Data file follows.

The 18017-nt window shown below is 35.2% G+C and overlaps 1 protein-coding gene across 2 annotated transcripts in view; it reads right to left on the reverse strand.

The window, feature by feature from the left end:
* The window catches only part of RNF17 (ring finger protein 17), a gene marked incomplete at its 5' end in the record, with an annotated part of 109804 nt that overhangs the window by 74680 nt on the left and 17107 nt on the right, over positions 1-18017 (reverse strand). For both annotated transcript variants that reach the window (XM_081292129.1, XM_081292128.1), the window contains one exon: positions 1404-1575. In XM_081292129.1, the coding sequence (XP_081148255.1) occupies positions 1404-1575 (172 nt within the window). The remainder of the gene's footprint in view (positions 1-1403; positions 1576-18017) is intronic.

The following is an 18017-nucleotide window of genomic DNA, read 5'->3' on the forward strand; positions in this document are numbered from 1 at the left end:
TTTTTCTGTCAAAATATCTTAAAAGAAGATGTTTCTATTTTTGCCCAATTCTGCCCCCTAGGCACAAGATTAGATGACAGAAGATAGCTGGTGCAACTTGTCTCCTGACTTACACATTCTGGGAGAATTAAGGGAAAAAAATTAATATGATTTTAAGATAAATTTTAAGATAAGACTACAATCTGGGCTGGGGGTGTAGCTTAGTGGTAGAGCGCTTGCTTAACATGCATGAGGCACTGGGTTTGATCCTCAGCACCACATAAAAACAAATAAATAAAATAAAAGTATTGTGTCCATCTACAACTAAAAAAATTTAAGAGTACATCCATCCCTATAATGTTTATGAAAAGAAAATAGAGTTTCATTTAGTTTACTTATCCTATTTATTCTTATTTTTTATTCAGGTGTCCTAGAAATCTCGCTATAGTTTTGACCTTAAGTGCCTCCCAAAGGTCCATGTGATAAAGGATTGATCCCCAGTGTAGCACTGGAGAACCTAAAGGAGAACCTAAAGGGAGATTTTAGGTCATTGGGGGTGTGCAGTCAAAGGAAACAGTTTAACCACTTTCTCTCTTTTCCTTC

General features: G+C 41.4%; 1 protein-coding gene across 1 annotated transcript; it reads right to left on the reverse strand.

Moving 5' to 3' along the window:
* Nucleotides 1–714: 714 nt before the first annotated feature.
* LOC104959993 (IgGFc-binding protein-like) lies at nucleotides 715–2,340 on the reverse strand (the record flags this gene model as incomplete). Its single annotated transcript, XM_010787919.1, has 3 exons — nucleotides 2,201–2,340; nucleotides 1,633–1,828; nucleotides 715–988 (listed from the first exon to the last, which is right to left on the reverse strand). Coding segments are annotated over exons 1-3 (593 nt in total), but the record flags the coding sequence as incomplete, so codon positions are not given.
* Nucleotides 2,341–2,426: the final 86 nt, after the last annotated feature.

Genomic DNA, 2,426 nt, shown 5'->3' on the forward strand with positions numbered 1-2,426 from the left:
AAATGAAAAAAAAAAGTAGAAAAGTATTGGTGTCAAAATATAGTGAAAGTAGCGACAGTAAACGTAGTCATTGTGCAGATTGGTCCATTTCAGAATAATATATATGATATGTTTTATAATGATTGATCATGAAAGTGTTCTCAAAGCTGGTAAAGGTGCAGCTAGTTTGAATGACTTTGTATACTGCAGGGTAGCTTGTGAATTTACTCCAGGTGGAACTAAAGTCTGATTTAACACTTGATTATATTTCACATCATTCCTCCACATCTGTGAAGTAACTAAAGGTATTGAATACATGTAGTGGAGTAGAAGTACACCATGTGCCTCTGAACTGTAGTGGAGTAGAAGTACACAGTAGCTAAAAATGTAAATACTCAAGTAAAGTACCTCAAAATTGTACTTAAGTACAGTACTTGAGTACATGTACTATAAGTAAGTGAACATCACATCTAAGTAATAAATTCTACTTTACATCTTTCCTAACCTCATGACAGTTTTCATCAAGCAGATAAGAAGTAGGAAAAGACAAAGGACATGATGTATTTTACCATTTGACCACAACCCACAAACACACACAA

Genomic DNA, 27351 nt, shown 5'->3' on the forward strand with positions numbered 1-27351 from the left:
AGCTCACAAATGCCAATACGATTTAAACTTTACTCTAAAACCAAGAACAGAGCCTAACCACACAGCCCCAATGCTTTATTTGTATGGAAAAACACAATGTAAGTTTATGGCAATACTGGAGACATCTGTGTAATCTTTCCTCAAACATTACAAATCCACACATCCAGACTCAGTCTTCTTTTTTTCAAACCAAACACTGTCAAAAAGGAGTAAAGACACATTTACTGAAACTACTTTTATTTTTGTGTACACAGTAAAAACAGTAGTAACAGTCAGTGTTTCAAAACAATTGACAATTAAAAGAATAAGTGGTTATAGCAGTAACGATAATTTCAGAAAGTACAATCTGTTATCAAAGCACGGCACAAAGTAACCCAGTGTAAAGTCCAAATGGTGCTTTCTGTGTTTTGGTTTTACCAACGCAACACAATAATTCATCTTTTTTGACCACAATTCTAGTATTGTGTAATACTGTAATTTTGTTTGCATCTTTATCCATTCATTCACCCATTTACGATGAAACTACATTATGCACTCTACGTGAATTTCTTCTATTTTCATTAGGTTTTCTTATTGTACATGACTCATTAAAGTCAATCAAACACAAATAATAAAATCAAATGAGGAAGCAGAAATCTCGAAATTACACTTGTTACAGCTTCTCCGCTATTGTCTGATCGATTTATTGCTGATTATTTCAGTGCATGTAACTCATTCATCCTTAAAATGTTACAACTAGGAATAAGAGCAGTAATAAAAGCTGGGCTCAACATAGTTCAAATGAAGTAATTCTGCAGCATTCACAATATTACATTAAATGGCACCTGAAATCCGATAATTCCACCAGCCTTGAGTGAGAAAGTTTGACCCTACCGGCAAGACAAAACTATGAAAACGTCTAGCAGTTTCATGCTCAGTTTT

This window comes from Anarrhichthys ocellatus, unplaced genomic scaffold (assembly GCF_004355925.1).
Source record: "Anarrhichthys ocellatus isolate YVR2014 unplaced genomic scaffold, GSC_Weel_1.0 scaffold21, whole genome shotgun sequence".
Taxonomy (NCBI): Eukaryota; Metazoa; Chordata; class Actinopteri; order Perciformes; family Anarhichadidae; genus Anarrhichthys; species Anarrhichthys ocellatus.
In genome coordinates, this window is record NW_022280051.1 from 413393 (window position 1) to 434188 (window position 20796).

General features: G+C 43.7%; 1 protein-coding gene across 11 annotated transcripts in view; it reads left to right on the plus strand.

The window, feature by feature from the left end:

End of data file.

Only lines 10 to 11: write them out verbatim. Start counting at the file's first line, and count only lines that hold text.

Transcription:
* Nucleotides 2,341–2,426: the final 86 nt, after the last annotated feature.

Genomic DNA, 2,426 nt, shown 5'->3' on the forward strand with positions numbered 1-2,426 from the left: